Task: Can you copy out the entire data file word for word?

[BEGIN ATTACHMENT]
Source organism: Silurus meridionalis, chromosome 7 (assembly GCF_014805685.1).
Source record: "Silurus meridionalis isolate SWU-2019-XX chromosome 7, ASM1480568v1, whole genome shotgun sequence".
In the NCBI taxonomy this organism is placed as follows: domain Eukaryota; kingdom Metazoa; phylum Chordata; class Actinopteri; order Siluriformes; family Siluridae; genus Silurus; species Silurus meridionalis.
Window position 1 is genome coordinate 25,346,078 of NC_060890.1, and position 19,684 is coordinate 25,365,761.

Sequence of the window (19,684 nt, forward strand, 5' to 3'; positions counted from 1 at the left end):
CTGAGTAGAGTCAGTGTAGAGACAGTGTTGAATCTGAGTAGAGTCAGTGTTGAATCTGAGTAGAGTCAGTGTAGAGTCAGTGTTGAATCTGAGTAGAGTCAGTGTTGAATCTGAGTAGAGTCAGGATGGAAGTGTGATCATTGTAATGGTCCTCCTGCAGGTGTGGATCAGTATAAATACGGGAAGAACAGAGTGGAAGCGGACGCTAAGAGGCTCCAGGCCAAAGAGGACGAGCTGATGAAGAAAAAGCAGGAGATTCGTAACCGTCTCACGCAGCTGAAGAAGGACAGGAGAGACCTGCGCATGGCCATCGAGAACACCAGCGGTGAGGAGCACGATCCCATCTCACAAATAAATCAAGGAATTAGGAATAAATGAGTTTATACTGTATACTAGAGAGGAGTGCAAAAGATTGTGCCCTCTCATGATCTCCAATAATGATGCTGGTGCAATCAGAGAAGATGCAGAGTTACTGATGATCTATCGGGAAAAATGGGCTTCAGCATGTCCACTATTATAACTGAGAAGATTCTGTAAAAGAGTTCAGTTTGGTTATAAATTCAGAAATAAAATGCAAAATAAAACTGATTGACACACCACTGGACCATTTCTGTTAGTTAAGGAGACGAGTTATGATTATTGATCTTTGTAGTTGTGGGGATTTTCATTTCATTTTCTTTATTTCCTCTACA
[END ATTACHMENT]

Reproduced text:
Source organism: Silurus meridionalis, chromosome 7 (assembly GCF_014805685.1).
Source record: "Silurus meridionalis isolate SWU-2019-XX chromosome 7, ASM1480568v1, whole genome shotgun sequence".
In the NCBI taxonomy this organism is placed as follows: domain Eukaryota; kingdom Metazoa; phylum Chordata; class Actinopteri; order Siluriformes; family Siluridae; genus Silurus; species Silurus meridionalis.
Window position 1 is genome coordinate 25,346,078 of NC_060890.1, and position 19,684 is coordinate 25,365,761.

Sequence of the window (19,684 nt, forward strand, 5' to 3'; positions counted from 1 at the left end):
CTGAGTAGAGTCAGTGTAGAGACAGTGTTGAATCTGAGTAGAGTCAGTGTTGAATCTGAGTAGAGTCAGTGTAGAGTCAGTGTTGAATCTGAGTAGAGTCAGTGTTGAATCTGAGTAGAGTCAGGATGGAAGTGTGATCATTGTAATGGTCCTCCTGCAGGTGTGGATCAGTATAAATACGGGAAGAACAGAGTGGAAGCGGACGCTAAGAGGCTCCAGGCCAAAGAGGACGAGCTGATGAAGAAAAAGCAGGAGATTCGTAACCGTCTCACGCAGCTGAAGAAGGACAGGAGAGACCTGCGCATGGCCATCGAGAACACCAGCGGTGAGGAGCACGATCCCATCTCACAAATAAATCAAGGAATTAGGAATAAATGAGTTTATACTGTATACTAGAGAGGAGTGCAAAAGATTGTGCCCTCTCATGATCTCCAATAATGATGCTGGTGCAATCAGAGAAGATGCAGAGTTACTGATGATCTATCGGGAAAAATGGGCTTCAGCATGTCCACTATTATAACTGAGAAGATTCTGTAAAAGAGTTCAGTTTGGTTATAAATTCAGAAATAAAATGCAAAATAAAACTGATTGACACACCACTGGACCATTTCTGTTAGTTAAGGAGACGAGTTATGATTATTGATCTTTGTAGTTGTGGGGATTTTCATTTCATTTTCTTTATTTCCTCTACA